4901 Victor Street


Munger Place neighbors looked on with interest, and then pleasure, as this formerly forlorn house was meticulously transformed over the course of several years. Those who have admired the exterior – the copper gutters, the shaker shingles, the well-crafted fence, and the charming trellis that shades part of the wraparound porch – will be equally taken with the interior.

Although restoration was the mantra of the current owners, the disrepair of the house called for a melding of old and new. The original floors, for example, had been sanded nearly to oblivion; there are now new oak floors downstairs. The floorplan is as built in 1913 (or 1909 – the records are contradictory), but a new bump-out allows for a small bathroom adjacent to the great room. History is evident in the heft of the solid pocket doors, but the nearby fireplace replaced the original, which was on the verge of total collapse. The seamless flow from kitchen to great room is a testament to how arts-and-crafts traditions can be re-shaped to fit a more contemporary style of living.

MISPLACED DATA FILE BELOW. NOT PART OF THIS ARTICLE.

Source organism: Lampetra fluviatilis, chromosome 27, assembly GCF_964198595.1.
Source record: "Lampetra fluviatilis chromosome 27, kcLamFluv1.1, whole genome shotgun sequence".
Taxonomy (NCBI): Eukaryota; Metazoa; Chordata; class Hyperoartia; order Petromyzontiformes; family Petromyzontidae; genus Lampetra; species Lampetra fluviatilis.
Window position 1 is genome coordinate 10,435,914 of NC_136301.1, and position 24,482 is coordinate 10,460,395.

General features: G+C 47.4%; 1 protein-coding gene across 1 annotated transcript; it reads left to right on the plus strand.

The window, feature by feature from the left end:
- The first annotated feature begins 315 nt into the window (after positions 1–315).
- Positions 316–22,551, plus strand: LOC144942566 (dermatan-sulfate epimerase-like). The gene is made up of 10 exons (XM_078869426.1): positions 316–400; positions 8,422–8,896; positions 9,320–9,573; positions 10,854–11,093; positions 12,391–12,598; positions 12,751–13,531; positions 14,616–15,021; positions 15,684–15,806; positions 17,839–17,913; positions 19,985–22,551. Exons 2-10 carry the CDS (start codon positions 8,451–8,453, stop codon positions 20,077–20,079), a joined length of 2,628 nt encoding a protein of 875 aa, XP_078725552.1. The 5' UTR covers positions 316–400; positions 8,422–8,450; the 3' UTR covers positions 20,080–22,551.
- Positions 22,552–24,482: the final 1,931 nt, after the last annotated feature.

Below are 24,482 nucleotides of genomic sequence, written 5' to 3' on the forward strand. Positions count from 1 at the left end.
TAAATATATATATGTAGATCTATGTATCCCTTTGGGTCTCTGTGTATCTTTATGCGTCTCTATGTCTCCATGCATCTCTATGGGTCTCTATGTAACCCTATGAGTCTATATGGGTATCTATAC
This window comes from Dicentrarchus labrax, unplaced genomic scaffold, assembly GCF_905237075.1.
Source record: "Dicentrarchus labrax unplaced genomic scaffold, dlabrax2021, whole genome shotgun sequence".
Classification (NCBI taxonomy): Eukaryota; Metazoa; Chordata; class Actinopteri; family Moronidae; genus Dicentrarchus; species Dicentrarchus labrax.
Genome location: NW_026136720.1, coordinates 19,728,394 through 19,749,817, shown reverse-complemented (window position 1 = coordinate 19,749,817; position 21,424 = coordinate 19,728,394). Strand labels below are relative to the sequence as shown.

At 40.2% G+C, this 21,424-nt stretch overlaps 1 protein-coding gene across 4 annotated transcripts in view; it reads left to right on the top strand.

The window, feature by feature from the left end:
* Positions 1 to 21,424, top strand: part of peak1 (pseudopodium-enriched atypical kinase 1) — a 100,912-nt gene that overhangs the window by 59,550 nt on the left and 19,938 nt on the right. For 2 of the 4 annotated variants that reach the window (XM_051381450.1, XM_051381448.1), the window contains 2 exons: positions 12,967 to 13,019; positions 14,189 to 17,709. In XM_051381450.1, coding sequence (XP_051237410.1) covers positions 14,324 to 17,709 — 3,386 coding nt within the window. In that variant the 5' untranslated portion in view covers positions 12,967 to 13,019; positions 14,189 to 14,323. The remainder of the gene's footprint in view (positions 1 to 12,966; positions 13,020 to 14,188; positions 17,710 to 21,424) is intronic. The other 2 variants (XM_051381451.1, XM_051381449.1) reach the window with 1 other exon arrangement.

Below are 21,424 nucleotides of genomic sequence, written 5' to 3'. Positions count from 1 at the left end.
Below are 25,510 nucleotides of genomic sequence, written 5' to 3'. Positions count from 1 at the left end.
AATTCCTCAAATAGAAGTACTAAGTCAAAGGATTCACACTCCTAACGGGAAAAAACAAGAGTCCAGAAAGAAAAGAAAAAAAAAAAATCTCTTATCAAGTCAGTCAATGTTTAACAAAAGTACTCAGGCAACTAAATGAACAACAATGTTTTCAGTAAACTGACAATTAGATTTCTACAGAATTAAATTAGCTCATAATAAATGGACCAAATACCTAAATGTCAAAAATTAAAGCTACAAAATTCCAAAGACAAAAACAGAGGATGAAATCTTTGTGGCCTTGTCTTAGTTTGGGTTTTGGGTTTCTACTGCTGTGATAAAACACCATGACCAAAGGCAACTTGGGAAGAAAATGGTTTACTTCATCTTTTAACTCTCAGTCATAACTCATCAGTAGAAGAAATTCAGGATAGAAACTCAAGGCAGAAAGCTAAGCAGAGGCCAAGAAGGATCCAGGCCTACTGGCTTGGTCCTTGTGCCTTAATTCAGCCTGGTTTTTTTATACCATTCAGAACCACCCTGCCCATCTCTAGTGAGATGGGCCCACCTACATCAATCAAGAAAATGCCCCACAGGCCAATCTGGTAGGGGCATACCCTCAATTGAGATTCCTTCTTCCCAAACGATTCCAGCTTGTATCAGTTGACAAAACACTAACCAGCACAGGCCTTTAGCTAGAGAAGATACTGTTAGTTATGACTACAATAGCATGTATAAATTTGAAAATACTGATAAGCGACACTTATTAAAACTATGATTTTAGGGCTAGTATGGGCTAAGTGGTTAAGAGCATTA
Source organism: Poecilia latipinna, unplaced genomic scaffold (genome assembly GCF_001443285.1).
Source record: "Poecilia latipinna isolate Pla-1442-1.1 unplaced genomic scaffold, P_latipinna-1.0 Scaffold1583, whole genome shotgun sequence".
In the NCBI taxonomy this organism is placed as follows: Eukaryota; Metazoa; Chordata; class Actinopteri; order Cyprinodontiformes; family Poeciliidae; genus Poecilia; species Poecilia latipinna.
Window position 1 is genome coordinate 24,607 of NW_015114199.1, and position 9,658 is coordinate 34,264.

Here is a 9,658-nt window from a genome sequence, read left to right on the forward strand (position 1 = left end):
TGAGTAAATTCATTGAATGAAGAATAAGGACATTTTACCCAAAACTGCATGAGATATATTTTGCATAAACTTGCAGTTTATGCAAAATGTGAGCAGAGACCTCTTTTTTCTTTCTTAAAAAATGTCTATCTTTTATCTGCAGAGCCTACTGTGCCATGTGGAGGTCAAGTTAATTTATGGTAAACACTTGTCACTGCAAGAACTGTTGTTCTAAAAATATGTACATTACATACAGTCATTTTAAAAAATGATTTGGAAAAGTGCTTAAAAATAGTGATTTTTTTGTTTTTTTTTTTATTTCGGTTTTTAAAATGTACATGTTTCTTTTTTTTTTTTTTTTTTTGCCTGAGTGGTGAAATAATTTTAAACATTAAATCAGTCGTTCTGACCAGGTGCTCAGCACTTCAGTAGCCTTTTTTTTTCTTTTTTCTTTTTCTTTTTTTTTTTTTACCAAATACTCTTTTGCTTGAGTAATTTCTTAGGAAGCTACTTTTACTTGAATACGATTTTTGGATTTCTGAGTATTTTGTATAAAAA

The “back house” is completely new and served as the owners’ primary residence while the main house was renovated. Inside, mesquite, mahogany, and ironwood elements are juxtaposed with highly efficient clay-plaster composite walls and unique finds reclaimed from New York City’s South Street Seaport Pier.